Father Ramsey, now a priest in New York City, said he never got a response.
Cardinal McCarrick’s ascent by that point seemed unstoppable, given his importance to the church. He was a prolific fund-raiser; as a founding member and president of the Papal Foundation, he rounded up deep-pocketed donors to pledge $1 million to the pope’s pet causes.
When Pope John Paul II made him Washington archbishop and a cardinal, the pope was in decline from Parkinson’s disease.
“He was not tracking these things closely because of his health, and his aides were not inclined to bring particular cases to his attention,” said John Thavis, a longtime Vatican correspondent and the author of “Vatican Diaries.”
Mr. Thavis pointed out that John Paul II also disregarded multiple warnings about a different, more notorious sexual predator, the Rev. Marcial Maciel, the founder of the Legion of Christ and another renowned church fund-raiser.
In 2002, when the turmoil in the church over the child sex abuse scandal was at a peak, Cardinal McCarrick was among the cardinals summoned by the pope to help manage the crisis.
Cardinal McCarrick voted in the papal conclave in 2005 that elected Pope Benedict XVI, and participated in the cardinals’ meetings in 2013 that led to the election of Pope Francis. He retired as leader of the Washington archdiocese in 2006 at 75, the standard retirement age for bishops. A Reckoning
For many years, Mr. Ciolek, who became a lawyer after leaving the priesthood, told no one about his experiences. Then in 2004, after he began receiving counseling, he filed for a settlement from the church and received $80,000 from the Dioceses of Trenton, Metuchen and Newark.
Two years later, the church paid a settlement of $100,000 to the other priest alleging abuse. That priest had been forced to resign in 2004 under the church’s new zero-tolerance protocols against child abuse, based on his confession about touching two boys a decade earlier.
Father Ramsey said he continued to warn church leaders about Cardinal McCarrick. In 2008, he said, he raised the issue with Cardinal Edward Egan, the New York archbishop, but Cardinal Egan cut him off quickly. Father Ramsey said he was disturbed in 2015 to see Cardinal McCarrick serving at the funeral Mass for Cardinal Egan, so he wrote to Cardinal Seán O’Malley of Boston, who had been appointed by Pope Francis to lead a commission on sexual abuse of children.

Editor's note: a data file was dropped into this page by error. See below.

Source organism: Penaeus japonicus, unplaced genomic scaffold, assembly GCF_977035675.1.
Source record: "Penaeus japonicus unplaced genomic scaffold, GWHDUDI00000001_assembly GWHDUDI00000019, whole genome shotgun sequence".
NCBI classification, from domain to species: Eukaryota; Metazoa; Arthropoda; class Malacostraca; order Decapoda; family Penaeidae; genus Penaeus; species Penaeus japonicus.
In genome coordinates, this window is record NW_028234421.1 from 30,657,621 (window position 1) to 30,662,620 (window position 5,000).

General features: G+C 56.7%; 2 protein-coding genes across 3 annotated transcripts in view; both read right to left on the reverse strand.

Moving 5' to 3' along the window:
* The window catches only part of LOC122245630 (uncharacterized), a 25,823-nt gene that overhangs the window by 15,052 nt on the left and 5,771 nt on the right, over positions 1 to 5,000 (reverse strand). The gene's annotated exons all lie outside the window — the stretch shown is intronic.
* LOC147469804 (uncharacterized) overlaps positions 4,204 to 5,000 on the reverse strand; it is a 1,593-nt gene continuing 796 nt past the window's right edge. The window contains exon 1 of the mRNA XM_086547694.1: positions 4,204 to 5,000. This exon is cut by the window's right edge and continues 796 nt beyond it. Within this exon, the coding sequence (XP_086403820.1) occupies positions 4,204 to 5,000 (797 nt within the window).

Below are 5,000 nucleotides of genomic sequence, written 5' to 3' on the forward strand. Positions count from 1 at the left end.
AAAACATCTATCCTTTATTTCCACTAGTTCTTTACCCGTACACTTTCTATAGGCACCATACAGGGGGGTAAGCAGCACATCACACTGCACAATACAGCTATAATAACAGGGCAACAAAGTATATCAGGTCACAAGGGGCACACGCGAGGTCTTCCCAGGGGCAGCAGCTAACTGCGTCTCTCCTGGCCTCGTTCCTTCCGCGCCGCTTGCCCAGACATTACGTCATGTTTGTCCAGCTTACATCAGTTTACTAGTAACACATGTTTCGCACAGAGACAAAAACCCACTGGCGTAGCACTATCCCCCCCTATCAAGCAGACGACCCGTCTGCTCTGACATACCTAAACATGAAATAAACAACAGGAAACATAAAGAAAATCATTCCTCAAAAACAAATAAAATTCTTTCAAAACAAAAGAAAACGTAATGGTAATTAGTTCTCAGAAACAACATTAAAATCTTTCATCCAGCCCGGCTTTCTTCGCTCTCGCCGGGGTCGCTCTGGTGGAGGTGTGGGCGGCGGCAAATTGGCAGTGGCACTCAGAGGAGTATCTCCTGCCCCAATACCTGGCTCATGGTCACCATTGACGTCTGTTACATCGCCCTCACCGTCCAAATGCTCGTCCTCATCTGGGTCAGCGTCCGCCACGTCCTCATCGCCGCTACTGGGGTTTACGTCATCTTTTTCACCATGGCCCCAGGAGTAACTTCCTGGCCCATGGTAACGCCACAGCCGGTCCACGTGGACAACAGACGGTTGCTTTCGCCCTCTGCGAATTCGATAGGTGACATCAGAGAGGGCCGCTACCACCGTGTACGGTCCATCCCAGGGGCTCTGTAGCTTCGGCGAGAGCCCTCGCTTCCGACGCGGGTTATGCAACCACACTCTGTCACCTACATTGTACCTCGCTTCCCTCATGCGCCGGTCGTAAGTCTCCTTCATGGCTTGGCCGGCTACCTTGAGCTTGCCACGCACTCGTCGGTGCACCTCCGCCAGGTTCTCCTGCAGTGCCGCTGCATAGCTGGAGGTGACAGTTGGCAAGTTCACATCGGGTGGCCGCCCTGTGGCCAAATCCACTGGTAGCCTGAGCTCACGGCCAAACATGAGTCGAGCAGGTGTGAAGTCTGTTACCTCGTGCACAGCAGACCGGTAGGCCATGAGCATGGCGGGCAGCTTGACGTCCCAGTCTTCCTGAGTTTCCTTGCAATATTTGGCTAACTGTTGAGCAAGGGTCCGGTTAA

“I have blown the whistle for 30 years without getting anywhere,” Father Ramsey said recently.
Cardinal O’Malley, through a spokesman, declined to comment.
Richard Sipe, a former priest who is an authority on clergy sex abuse, said that seminarians began to confide in him about the beach house sleepovers while he was a professor at Mount St. Mary’s Seminary in the 1980s. He said he wrote a letter to Pope Benedict in 2008, telling him the illicit trips to the shore home “had been widely known for several decades.”
One possible reason the allegations did not impede Cardinal McCarrick’s ascent is that unwanted touching of an adult by a bishop or superior is not explicitly stated as a crime under the church’s canon law, Catholic legal scholars said. There is a relevant canon (a legal provision), which says that anyone who abuses their “ecclesiastical power” and “harms somebody” is to be “punished with a just penalty.” But it was never applied to Cardinal McCarrick.